by John Tyson, email@example.com
RENO -- Nevada firefighters will have to make do this coming fire season with just one, large air tanker.
The entire national fleet is being cut by 25 percent. Government managers say that many of the aging military surplus planes in the fleet are no longer safe for firefighting duty.
But the cost of replacing the older planes may be too expensive. There is a stopgap measure in place by way of single-engine agricultural crop dusters that have been modified to carry 800 gallons of retardant.
Nevada is slated to get four of these so-called "air tractors" to supplement the one heavy tanker that reportedly will be stationed in Battle Mountain. But it is not a suitable solution, and that does have fire managers worried.
When a C-130 crashed while fighting a wildfire near Walker, California, it also took the future of the country's airtanker fleet with it. Of the 33 planes in service, 25 percent of them, including the C-130's, were retired for fear they too would fall apart due to structural failure.
The problem is, there is nothing new and tough enough to take the place of the old military veterans. So the Bureau of Land Management and U.S. Forest Service will utilize AT-802 air tractors this coming season. No, they can't measure up to what was once the cream of the crop, but fire managers say.for now, it's better than nothing.
"They're not the answer to fill those holes in the large air tanker program," says BLM aviation manager Greg Gall. "But it's an adjustment for now until a firmer and final resolution can be made."
Still, fire managers are chewing their fingernails up to their elbows worrying about what might happen without the big guys. There are more and more people moving into the interface areas, increasing the danger of property loss and human loss to wildfire. As one fire manger says, this is a lousy time to lose invaluable resources.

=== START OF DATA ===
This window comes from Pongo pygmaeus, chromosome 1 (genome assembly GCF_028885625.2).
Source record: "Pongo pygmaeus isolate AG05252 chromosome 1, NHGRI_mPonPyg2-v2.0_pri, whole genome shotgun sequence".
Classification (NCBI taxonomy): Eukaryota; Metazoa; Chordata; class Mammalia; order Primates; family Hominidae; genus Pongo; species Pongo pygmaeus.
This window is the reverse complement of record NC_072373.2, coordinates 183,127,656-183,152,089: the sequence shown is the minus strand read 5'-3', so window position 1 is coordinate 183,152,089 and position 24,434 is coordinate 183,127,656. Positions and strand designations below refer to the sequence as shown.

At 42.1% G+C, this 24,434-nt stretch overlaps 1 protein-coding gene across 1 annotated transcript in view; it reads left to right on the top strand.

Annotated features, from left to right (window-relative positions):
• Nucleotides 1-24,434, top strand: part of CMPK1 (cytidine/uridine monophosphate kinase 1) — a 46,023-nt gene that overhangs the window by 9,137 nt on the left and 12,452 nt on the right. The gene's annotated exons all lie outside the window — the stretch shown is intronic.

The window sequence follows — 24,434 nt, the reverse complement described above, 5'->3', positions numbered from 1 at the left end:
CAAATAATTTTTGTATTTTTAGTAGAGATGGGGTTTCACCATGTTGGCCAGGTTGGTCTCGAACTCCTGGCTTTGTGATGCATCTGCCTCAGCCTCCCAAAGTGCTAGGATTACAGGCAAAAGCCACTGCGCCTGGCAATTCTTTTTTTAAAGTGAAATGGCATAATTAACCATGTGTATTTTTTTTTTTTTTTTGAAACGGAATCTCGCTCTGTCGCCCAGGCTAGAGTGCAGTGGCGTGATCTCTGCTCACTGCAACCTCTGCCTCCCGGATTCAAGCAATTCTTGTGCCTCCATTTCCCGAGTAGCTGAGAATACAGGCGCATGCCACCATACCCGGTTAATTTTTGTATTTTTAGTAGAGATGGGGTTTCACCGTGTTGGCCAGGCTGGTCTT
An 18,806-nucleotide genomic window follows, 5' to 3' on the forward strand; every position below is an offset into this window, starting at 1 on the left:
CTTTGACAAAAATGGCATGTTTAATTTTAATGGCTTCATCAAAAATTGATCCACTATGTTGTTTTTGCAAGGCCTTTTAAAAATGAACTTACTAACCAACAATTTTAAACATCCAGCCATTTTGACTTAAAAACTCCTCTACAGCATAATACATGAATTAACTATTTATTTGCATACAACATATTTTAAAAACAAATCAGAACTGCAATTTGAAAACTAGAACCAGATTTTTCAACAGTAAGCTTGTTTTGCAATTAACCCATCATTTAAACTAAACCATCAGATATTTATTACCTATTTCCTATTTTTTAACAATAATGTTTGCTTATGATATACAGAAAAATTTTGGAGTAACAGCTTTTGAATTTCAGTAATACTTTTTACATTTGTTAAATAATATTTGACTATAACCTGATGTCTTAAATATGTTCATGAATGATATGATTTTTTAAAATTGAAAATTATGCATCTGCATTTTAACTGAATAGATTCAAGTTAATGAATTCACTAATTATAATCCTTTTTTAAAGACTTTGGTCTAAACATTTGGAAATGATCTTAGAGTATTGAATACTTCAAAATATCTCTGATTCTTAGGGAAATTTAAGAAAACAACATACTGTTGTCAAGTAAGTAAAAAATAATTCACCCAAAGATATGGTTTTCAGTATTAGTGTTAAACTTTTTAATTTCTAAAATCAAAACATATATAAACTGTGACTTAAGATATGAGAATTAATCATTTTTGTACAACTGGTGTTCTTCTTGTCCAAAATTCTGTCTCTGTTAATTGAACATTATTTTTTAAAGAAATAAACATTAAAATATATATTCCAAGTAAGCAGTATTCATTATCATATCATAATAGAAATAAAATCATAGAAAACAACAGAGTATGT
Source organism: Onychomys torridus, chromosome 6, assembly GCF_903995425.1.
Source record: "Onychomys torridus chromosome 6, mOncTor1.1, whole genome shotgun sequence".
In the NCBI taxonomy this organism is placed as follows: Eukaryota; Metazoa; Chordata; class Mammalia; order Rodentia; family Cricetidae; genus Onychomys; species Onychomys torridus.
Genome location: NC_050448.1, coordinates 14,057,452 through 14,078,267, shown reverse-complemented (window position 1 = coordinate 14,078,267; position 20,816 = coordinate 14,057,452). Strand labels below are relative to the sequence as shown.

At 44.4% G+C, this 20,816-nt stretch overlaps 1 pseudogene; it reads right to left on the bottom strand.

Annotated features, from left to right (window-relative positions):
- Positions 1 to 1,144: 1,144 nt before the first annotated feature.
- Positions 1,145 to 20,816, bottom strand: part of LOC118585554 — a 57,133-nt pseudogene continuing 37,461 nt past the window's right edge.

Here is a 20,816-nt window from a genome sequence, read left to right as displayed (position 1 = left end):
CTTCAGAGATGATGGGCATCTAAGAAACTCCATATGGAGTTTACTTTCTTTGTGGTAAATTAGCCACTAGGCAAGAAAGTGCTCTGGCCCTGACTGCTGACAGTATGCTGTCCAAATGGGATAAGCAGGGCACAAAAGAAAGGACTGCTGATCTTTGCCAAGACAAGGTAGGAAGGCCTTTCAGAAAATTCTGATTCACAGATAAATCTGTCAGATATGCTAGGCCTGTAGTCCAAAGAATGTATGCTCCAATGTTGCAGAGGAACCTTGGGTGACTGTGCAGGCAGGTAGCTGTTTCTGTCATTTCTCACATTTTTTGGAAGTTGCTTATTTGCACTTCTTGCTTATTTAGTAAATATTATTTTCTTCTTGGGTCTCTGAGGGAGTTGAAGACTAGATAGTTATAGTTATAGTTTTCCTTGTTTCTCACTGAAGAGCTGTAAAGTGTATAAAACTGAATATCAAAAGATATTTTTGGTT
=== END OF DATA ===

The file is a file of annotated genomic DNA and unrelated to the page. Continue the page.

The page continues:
"We've seen our winds in the summertime when the fire gets going," Gall says. "Once it gets to a large size, nothing replaces that air tanker."
One alternative is a plan to design and build larger aircraft for air tanker service, like Canada did with the Canadiair tankers. The cost? $20 million per plane. Right now, with budget restraints, that doesn't seem like a viable option.
John Tyson is an experienced volunteer wildland firefighter in Storey County.
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Thread: Nevada gets only 1 air tanker
02-06-2003, 03:14 PM #1
- Join Date
- Feb 2003
Nevada gets only 1 air tanker
02-06-2003, 05:00 PM #2
- Join Date
- Oct 2002
1 tanker not enough
Last year I meet John at the Cannon Fire. He was helping drag hose up the side of a hill. We had helio's help our line and tankers painting the other side of the cannon. Then they were all gone and over the radio it was stated a Tanker was down. And then a Tender rolled. And we lost our line. This year will be worse. I live out in a rural area and we get tankers alot faster then a Strike Team or any mutual aid.
We need more than one. firstname.lastname@example.org
02-07-2003, 10:38 PM #3
- Join Date
- Jan 2003
HOLY SMOKES!! Only 1 freakin tanker!!?? Isn't there some funding or something that they can get for getting another tanker for the year? I mean, (2) doesn't even seem like enough air support. The Walker fire was where the tanker's wings just came off wasn't it? Shortly before that we loast (2) when they had a mid-air collision. So, it was a rather sickening thing to hear when I heard it. I mean to lose ANYone or thing is sickening enough. Tankers however are an intricate part of wildland ops. I am just sitting here dazed and confused as to HOW Nevada couldn't get thier hands on at LEAST one more. I have a feeling that this year is going to be one for the books. Even though the drought maps don't really indicate it for NorCal, I still have that nagging feeling. I will hope that something comes positive out of this, otherwise to our Nevada bretheren, KEEP SAFE. LCES!!
02-08-2003, 02:03 PM #4
All is not lost
There is still heavy tanker support for NV, as well as the rest of the west, but there'll be heavy competition for their time. If there is just the one heavy in Stead or Minden, there I believe will be one in Boise to help cover Northern NV, and then I think Phoenix AZ for Southern NV. In my S-270 class the other week, the instructors were saying that the P-3's are faster than the jump ships. It looks like we'll just have more acres burned, and if we get a heavy for non-WUI fire, it'll get yanked immediately for any new starts threatening homes.
The SEATs work good, and are better than nothing.IACOJ
Stopping controlled burning DOES NOT stop the burning, only the control!
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